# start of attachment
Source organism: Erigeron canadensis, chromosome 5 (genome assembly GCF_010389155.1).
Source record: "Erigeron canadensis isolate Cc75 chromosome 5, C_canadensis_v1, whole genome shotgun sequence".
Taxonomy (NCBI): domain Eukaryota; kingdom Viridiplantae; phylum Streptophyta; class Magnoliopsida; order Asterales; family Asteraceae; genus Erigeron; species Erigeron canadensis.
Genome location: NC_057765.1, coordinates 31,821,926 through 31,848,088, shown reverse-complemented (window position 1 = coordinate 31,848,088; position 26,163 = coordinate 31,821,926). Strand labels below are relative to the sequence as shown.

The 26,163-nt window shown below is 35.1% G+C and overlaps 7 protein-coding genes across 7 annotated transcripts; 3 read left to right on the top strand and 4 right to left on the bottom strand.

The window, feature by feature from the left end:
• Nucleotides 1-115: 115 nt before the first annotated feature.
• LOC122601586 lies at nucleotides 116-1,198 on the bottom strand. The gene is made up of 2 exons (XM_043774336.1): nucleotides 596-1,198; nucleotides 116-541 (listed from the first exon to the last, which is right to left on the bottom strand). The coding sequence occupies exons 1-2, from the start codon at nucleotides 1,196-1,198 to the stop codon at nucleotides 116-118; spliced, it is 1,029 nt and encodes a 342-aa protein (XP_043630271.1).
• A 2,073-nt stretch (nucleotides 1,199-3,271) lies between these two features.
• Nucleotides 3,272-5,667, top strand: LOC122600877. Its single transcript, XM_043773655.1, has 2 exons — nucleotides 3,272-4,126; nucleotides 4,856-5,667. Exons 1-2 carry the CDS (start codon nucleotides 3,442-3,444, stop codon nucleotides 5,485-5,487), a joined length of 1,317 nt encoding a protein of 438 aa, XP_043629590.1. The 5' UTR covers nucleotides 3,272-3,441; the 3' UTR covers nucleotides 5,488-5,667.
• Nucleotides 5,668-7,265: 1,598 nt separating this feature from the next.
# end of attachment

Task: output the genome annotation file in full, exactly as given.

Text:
Source organism: Erigeron canadensis, chromosome 5 (genome assembly GCF_010389155.1).
Source record: "Erigeron canadensis isolate Cc75 chromosome 5, C_canadensis_v1, whole genome shotgun sequence".
Taxonomy (NCBI): domain Eukaryota; kingdom Viridiplantae; phylum Streptophyta; class Magnoliopsida; order Asterales; family Asteraceae; genus Erigeron; species Erigeron canadensis.
Genome location: NC_057765.1, coordinates 31,821,926 through 31,848,088, shown reverse-complemented (window position 1 = coordinate 31,848,088; position 26,163 = coordinate 31,821,926). Strand labels below are relative to the sequence as shown.

The 26,163-nt window shown below is 35.1% G+C and overlaps 7 protein-coding genes across 7 annotated transcripts; 3 read left to right on the top strand and 4 right to left on the bottom strand.

The window, feature by feature from the left end:
• Nucleotides 1-115: 115 nt before the first annotated feature.
• LOC122601586 lies at nucleotides 116-1,198 on the bottom strand. The gene is made up of 2 exons (XM_043774336.1): nucleotides 596-1,198; nucleotides 116-541 (listed from the first exon to the last, which is right to left on the bottom strand). The coding sequence occupies exons 1-2, from the start codon at nucleotides 1,196-1,198 to the stop codon at nucleotides 116-118; spliced, it is 1,029 nt and encodes a 342-aa protein (XP_043630271.1).
• A 2,073-nt stretch (nucleotides 1,199-3,271) lies between these two features.
• Nucleotides 3,272-5,667, top strand: LOC122600877. Its single transcript, XM_043773655.1, has 2 exons — nucleotides 3,272-4,126; nucleotides 4,856-5,667. Exons 1-2 carry the CDS (start codon nucleotides 3,442-3,444, stop codon nucleotides 5,485-5,487), a joined length of 1,317 nt encoding a protein of 438 aa, XP_043629590.1. The 5' UTR covers nucleotides 3,272-3,441; the 3' UTR covers nucleotides 5,488-5,667.
• Nucleotides 5,668-7,265: 1,598 nt separating this feature from the next.